|Home | About | Journals | Submit | Contact Us | Français|
CADASIL is an autosomal dominant genetic leukoencephalopathy linked to mutations in the Notch3 gene. In rare cases, widespread brain lesions on T2 MRI mimicking multiple sclerosis are observed. From a national registry of 268 patients with adult-onset leukodystrophy, we identified two patients with an atypical presentation of CADASIL without co-occurrence of another systemic disease.
Patient 1 experienced progressive gait disability and patient 2 relapsing optic neuritis and sensory-motor deficit in the leg. Both patients responded to corticotherapy and patient 2 was also responsive to glatiramer acetate. No oligoclonal bands were found in the CSF, and MRI showed myelitis and lesions with gadolinium enhancement in brain (patient 1) or incomplete CADASIL phenotype (patient 2).
In rare cases, an inflammatory-like process can occur in CADASIL. In these patients, immunomodulatory treatments, including corticosteroids, could be effective.
CADASIL is an autosomal dominant vasculopathy that includes subcortical infarct and leukoencephalopathy. This disorder is linked to mutations in the Notch3 gene, mostly located in exons 2-24 . In rare cases, widespread brain lesions on T2 MRI mimicking multiple sclerosis (MS) are observed. To go further in the description of this specific presentation, patients were recruited through a national registry of 268 patients with adult-onset leukodystrophy fulfilling the following inclusion criteria: 1. age at onset above 16years old; 2. symmetrical white matter involvement on the first MRI examination; 3. absence of autoimmune and infectious disorder tested by antinuclear, anti-neutrophil cytoplasmic, anti-phospholipid antibodies, VIH, lyme and syphilis blood tests, salivary gland biopsy, fundoscopy, CSF analysis and chest X-ray. Among them, we identified 23 patients with CADASIL, two of whom also presented atypical clinical and radiological signs mimicking MS. We describe these two cases and discuss the particularities of this inflammatory-like presentation of CADASIL.
Patient 1. A 53-year-old woman with no previous personal or family medical history was admitted with a 6-month history of progressive gait disability and urinary urgency. Neurological assessment revealed dysesthesia in the feet and mild weakness in the left leg, brisk tendon reflexes in all four limbs and a bilateral Babinski sign. Neuropsychological examination showed a dysexecutive syndrome.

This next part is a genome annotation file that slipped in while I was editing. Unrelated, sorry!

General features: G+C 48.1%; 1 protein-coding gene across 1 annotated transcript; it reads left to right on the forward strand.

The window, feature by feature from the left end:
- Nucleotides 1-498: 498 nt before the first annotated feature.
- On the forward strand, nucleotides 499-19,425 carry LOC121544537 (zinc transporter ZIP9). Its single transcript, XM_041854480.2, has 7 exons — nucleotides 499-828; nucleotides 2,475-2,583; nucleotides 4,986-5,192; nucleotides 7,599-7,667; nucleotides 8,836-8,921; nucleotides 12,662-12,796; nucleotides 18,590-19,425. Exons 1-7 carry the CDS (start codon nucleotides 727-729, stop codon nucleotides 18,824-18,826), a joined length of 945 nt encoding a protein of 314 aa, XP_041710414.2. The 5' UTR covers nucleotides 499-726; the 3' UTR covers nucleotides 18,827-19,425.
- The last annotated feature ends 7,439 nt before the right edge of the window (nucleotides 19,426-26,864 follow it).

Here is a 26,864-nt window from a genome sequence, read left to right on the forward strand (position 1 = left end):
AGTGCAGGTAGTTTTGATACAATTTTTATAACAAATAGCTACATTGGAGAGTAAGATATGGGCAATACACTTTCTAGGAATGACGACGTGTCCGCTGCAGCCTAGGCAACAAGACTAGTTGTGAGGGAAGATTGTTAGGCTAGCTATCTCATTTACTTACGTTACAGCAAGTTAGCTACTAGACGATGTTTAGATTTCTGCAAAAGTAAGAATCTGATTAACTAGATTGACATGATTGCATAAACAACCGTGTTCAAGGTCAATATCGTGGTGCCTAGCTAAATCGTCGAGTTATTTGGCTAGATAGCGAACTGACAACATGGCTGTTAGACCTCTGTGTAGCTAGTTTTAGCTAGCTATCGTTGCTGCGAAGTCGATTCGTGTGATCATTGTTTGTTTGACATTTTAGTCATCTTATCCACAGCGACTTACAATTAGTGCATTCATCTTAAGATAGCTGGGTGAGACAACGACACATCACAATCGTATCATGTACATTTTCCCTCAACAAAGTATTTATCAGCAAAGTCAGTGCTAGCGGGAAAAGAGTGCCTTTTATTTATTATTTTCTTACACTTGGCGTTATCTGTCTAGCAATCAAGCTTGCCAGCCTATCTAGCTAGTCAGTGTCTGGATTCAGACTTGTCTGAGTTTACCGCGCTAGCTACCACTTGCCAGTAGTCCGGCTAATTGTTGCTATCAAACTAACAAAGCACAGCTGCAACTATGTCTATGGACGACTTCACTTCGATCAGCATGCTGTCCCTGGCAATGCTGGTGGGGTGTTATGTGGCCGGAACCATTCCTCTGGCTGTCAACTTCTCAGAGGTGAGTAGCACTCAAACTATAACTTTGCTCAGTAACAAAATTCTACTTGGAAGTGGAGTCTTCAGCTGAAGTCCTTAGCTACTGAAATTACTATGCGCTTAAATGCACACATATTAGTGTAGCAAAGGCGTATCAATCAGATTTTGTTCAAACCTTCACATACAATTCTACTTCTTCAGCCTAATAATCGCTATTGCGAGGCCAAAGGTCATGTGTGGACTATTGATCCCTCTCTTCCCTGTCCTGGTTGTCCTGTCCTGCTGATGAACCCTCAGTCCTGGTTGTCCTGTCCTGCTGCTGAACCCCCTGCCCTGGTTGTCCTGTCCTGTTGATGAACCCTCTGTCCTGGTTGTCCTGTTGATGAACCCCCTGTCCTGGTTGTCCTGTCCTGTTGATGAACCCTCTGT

Blood samples and CSF analysis were normal, without any oligoclonal bands. Visual evoked potentials were normal. Spinal cord MRI showed thoracic hypersignal on T2-weighted images without gadolinium enhancement. Brain MRI showed extensive, bilateral, symmetrical periventricular and temporal hypersignal on T2-weighted images. One lesion, in the right internal capsule, was detectable on gadolinium-enhanced T1-weighted images (Figure1).
A diagnosis of MS was suggested and treatment with intravenous corticosteroids was initiated, resulting in clinical improvement over the following few weeks. Owing to the extensive symmetrical lesions especially involving temporal lobes on brain MRI and despite the lack of family history of migraine, stroke or early-onset dementia, CADASIL was looked for. A missense mutation was found in exon 3 of Notch3 at nucleotide 346 (c346C>T), resulting in a substitution of arginine for cysteine at codon 90. This mutation was not found in 200 Caucasian control individuals, thus confirming its pathogenic status.
Patient 2. A 46-year-old woman with a family history of MS (one affected cousin) experienced a first episode of optic neuritis followed by a sensory-motor deficit in the leg two years later.
Blood samples and CSF analysis were normal, without any oligoclonal bands. Visual evoked potential latencies were increased (128ms on both sides). The initial brain MRI showed large T2-weighted lesions without gadolinium enhancement; the spinal cord MRI was normal.
During follow-up, she had experienced acute worsening once a year for 6years before the first disease-modifying therapy and was responsive to methylprednisolone infusion. She was then diagnosed with MS and treated with glatiramer acetate. She experienced acute worsening of her condition on two occasions only, during the following 5years of therapy. During the follow-up her brother and sister developed stroke-like episodes and were diagnosed with CADASIL. Owing to the aspect of brain MRI (Figure2), the patient was also tested for CADASIL, and a missense mutation in exon 11 of Notch3 was found. A C-to-T mutation at nucleotide 1750 (c.1750C>T) results in the substitution of arginine for cysteine at codon 558. This mutation was not found in 200 Caucasian control individuals, thus confirming its pathogenic status. After termination of the glatiramer acetate treatment acute worsening recurred once yearly. Glatiramer acetate was reintroduced and only one relapse occurred in the following 3years. A neuropsychological assessment performed at the end of the follow-up showed hippocampal memory impairment, dysexecutive syndrome and mild depression.